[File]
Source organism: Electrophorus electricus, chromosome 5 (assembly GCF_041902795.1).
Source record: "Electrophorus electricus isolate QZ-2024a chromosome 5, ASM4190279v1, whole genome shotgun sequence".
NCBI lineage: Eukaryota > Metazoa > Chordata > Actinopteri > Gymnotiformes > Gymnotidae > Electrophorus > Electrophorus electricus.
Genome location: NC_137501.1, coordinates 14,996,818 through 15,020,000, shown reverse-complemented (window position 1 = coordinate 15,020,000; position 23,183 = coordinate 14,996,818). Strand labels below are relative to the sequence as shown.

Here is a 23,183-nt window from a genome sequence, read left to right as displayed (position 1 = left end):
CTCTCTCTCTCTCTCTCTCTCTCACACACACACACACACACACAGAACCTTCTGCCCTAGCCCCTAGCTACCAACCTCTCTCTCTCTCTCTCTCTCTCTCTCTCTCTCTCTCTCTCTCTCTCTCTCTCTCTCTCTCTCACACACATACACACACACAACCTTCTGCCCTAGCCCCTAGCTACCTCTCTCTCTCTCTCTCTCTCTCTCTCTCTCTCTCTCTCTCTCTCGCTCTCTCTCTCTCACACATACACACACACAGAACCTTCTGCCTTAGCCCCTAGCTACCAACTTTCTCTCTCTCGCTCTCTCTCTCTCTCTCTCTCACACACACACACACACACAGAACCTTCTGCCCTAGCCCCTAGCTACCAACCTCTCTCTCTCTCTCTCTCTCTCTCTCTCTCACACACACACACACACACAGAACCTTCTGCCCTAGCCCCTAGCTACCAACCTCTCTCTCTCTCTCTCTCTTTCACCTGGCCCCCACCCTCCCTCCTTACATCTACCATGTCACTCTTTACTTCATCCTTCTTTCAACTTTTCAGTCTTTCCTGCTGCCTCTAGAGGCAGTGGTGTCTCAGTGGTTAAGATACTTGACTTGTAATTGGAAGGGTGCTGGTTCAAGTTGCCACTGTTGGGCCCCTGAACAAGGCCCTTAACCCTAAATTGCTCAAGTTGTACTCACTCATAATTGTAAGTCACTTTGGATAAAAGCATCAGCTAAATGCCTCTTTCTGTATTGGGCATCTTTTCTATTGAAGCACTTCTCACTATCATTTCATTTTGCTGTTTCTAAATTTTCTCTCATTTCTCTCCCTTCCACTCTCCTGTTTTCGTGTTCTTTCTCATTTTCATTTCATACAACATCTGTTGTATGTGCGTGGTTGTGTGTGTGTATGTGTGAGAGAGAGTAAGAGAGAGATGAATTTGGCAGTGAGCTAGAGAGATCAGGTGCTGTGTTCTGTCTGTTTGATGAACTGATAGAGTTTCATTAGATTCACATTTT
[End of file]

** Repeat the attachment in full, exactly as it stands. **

Source organism: Electrophorus electricus, chromosome 5 (assembly GCF_041902795.1).
Source record: "Electrophorus electricus isolate QZ-2024a chromosome 5, ASM4190279v1, whole genome shotgun sequence".
NCBI lineage: Eukaryota > Metazoa > Chordata > Actinopteri > Gymnotiformes > Gymnotidae > Electrophorus > Electrophorus electricus.
Genome location: NC_137501.1, coordinates 14,996,818 through 15,020,000, shown reverse-complemented (window position 1 = coordinate 15,020,000; position 23,183 = coordinate 14,996,818). Strand labels below are relative to the sequence as shown.

Here is a 23,183-nt window from a genome sequence, read left to right as displayed (position 1 = left end):
CTCTCTCTCTCTCTCTCTCTCTCACACACACACACACACACACAGAACCTTCTGCCCTAGCCCCTAGCTACCAACCTCTCTCTCTCTCTCTCTCTCTCTCTCTCTCTCTCTCTCTCTCTCTCTCTCTCTCTCTCTCTCACACACATACACACACACAACCTTCTGCCCTAGCCCCTAGCTACCTCTCTCTCTCTCTCTCTCTCTCTCTCTCTCTCTCTCTCTCTCTCGCTCTCTCTCTCTCACACATACACACACACAGAACCTTCTGCCTTAGCCCCTAGCTACCAACTTTCTCTCTCTCGCTCTCTCTCTCTCTCTCTCTCACACACACACACACACACAGAACCTTCTGCCCTAGCCCCTAGCTACCAACCTCTCTCTCTCTCTCTCTCTCTCTCTCTCTCACACACACACACACACACAGAACCTTCTGCCCTAGCCCCTAGCTACCAACCTCTCTCTCTCTCTCTCTCTTTCACCTGGCCCCCACCCTCCCTCCTTACATCTACCATGTCACTCTTTACTTCATCCTTCTTTCAACTTTTCAGTCTTTCCTGCTGCCTCTAGAGGCAGTGGTGTCTCAGTGGTTAAGATACTTGACTTGTAATTGGAAGGGTGCTGGTTCAAGTTGCCACTGTTGGGCCCCTGAACAAGGCCCTTAACCCTAAATTGCTCAAGTTGTACTCACTCATAATTGTAAGTCACTTTGGATAAAAGCATCAGCTAAATGCCTCTTTCTGTATTGGGCATCTTTTCTATTGAAGCACTTCTCACTATCATTTCATTTTGCTGTTTCTAAATTTTCTCTCATTTCTCTCCCTTCCACTCTCCTGTTTTCGTGTTCTTTCTCATTTTCATTTCATACAACATCTGTTGTATGTGCGTGGTTGTGTGTGTGTATGTGTGAGAGAGAGTAAGAGAGAGATGAATTTGGCAGTGAGCTAGAGAGATCAGGTGCTGTGTTCTGTCTGTTTGATGAACTGATAGAGTTTCATTAGATTCACATTTT